M.J. Iuppa

Her name was Margaret, but someone called her Margaux 
and like a pearl button the name held fast. She was a 
graceful, willowy woman, who turned heads whenever
she made herself seen.  Mostly though, she kept to herself 
in the Spanish mansion built on a hill surrounded by woods.
There, she kept her collections:  dolls, toys, stamps under 
wraps.   She loved to wear her silk kimono dressing 
gowns when she retired to the study that held her prized 
butterflies— all 14,728 pinned under glass. Only, she and 
her white angora cat were allowed to sit among her dead 
husband’s things.

Mixed Tapes
Listening in the dark to rain rushing down gutters, tapping 
against winter’s sooty windows; her black eyeliner smudged 
by the hard swipe of her chapped hands, she looks like a night 
terror, unable to shake what she hears playing in the house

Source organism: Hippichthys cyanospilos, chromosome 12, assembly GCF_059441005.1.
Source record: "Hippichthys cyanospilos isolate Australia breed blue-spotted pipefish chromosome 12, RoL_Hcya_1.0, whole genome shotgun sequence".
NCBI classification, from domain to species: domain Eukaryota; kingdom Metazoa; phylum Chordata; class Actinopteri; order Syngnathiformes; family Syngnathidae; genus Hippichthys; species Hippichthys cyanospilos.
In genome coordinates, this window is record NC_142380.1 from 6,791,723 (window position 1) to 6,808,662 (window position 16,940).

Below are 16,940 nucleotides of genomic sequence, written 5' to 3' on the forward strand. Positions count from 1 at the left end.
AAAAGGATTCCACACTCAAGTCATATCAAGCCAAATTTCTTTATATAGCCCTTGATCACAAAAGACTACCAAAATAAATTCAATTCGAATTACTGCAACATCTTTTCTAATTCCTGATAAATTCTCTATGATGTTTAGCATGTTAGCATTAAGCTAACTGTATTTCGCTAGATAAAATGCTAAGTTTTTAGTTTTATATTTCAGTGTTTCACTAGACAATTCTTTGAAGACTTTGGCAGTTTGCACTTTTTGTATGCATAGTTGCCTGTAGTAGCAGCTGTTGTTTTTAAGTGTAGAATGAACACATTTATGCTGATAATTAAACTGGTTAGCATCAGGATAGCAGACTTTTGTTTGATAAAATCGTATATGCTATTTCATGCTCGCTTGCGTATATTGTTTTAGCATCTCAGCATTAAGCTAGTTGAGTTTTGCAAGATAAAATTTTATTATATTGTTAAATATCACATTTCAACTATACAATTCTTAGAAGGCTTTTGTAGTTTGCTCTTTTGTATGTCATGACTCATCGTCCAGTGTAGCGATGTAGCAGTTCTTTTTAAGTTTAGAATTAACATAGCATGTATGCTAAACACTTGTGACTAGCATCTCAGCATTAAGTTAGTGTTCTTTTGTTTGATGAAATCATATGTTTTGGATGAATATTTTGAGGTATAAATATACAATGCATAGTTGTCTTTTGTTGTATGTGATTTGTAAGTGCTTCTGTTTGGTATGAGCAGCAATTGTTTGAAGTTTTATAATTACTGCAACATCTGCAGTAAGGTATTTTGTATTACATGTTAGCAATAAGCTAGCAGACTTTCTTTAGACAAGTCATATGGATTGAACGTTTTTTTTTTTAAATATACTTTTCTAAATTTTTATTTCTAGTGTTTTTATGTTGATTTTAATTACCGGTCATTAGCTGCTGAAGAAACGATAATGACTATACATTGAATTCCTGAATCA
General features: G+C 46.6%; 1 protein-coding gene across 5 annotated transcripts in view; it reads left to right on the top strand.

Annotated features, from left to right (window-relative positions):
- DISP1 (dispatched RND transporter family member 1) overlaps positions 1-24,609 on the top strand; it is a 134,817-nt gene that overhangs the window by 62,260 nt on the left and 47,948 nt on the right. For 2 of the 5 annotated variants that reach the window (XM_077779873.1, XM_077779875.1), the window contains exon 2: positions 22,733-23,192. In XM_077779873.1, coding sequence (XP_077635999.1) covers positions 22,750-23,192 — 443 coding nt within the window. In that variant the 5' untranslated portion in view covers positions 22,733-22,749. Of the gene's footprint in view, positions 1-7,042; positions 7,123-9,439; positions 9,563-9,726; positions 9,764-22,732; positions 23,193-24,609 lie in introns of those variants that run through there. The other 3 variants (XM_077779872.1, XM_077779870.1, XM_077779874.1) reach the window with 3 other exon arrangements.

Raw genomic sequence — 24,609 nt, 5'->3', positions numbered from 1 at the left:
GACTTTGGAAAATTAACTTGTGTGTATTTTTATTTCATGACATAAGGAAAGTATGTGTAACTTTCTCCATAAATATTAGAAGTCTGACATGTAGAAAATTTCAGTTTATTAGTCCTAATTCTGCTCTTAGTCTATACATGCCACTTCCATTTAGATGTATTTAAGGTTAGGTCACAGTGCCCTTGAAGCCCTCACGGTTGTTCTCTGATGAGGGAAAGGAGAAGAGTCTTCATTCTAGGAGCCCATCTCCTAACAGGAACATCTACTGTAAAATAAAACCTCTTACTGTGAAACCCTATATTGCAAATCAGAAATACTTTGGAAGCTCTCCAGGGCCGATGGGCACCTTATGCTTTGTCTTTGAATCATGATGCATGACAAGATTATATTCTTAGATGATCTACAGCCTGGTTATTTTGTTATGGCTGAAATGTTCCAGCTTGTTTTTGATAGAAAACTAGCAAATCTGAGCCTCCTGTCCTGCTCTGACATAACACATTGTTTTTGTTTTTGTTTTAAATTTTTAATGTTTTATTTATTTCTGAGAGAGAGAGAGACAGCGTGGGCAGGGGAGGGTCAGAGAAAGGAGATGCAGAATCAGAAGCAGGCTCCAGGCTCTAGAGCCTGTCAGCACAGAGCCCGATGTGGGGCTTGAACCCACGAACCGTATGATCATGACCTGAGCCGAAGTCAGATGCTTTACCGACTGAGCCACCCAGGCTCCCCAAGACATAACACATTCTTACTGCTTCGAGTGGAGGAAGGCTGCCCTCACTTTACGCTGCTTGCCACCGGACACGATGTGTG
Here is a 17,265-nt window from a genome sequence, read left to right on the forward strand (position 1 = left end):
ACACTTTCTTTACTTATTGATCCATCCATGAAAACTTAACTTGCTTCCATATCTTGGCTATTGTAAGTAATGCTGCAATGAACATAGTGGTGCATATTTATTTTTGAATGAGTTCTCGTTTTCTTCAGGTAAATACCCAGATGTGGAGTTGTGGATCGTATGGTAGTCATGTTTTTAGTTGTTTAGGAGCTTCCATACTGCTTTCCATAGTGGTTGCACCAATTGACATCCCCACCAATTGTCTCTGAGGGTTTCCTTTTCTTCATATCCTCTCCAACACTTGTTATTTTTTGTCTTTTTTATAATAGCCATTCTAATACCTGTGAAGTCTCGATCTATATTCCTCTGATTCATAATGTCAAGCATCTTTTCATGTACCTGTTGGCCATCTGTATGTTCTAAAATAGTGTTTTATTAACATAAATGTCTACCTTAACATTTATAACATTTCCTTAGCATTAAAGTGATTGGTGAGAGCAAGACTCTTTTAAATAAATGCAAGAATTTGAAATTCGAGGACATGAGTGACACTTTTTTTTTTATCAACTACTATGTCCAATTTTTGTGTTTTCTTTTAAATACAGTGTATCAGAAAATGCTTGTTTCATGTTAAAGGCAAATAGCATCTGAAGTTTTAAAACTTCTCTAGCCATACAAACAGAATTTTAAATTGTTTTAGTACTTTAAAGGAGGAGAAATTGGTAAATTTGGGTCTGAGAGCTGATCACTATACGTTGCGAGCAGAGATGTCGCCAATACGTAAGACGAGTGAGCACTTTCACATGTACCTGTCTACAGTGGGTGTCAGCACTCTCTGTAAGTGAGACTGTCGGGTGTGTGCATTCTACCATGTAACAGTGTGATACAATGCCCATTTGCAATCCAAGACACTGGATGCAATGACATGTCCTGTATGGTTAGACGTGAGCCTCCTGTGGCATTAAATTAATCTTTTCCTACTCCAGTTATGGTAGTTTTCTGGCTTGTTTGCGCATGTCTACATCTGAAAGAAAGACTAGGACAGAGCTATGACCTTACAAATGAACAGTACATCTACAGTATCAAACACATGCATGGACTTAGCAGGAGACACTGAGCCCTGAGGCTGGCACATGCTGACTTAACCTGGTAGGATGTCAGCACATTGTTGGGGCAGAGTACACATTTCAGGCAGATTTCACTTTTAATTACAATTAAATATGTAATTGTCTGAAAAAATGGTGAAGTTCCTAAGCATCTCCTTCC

full of clicks and echoes. She’s so under the covers that the 
sound of his Spanish guitar in the living room plucks her chills. 
She can barely lift herself off the mattress, or call out to the 
luminous figure that leans over her. She lifts her arms, wanting 
to press her forehead against his, until she falls asleep. 

M.J. Iuppa’s fourth poetry collection is This Thirst (Kelsay Books, 2017). For the past 
32 years, she has lived on a small farm near the shores of Lake Ontario. Check out her 
blog: mjiuppa.blogspot.com for her musings on writing, sustainability & life’s stew.
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